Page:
Todd Wolfson

Software Engineer

July 24, 2013

Back in November 2012, I began working on a project titled kaleidoscope. The idea was a script that would take screenshots of multiple webpages in the browser and display them in a grid on a website. Each image would automatically refresh as any file it used was updated and it would be entirely standalone within the browser.

The reason for this was updating one line of CSS verifying isolated changes for a single page which requires checking multiple webpages.

If the technology sounds far-fetched, it is not and I had a working proof of concept.

Pre-existing technology

  • Resource-Collector can collect the information of resources from a webpage, and in theory even the information from an iframe.

  • File-Watcher can watch a list of resources for changes.

  • domvas converts any HTML element into an image

Technology built

Results

snapshot.js was intended to be the flagship engine. However, due to implementation bugs in svg+xml images, it would not render some properties properly (e.g. background-image, box-shadow).

snapshot.js working

However, the grid system with screenshot-as-a-service worked quite well.

screenshot-as-a-service working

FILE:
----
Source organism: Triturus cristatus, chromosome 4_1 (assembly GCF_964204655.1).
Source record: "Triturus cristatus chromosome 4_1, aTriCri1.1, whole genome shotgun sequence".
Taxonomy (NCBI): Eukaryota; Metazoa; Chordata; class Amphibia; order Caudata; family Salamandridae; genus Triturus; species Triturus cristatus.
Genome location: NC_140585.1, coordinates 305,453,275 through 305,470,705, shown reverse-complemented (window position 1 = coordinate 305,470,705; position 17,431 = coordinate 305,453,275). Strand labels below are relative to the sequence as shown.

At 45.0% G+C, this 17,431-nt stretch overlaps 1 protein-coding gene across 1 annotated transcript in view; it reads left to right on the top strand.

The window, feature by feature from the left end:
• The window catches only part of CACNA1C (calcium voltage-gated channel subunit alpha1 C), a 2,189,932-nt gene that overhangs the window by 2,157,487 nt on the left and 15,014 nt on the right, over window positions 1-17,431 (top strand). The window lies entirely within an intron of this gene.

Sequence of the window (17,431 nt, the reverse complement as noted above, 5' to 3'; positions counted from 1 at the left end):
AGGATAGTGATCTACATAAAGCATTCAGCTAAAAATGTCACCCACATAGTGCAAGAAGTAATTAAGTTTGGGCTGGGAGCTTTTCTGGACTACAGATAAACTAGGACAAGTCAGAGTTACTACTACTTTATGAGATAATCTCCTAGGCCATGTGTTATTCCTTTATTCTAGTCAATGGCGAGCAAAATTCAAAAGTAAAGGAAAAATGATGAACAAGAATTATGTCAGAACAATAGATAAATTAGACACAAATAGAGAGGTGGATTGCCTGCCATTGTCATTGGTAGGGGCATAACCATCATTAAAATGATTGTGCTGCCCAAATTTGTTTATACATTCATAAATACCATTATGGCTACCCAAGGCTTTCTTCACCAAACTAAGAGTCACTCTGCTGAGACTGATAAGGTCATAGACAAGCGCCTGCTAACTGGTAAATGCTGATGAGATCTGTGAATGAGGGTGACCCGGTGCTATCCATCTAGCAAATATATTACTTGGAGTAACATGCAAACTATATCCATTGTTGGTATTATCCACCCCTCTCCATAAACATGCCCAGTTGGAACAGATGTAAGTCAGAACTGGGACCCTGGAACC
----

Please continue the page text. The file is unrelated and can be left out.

Why the abandonment?

I am marking this project as a failed experiment since the in-browser results would not render properly. It is great that I got it workign with screenshot-as-a-service but the purpose of the experiment was to be standlone in the browser.

The reason I am marking it as abandoned now rather than back then is I know what the next steps forward are; perceptual diffs. These are starting to show up more and more, Depicted being the most identifiable service.

tl;dr on perceptual diffs, take your original screenshot, change some code, take a new screenshot, take the visual difference of the images. Here are some images from an article on it.

Perceptual diff

A computer can pick up more subtle changes than a human can and magnify them for human consumption. Additionally, it can test out multiple webpages and tell if the state has changed or not for them.

I am currently thinking everything is a nail and looking forward to building tools to test with perceptual diffs. Adding perceptual diffs to a test suite will allow for quick and painless refactors of CSS and switching of templating engines. I am very eager to get started.

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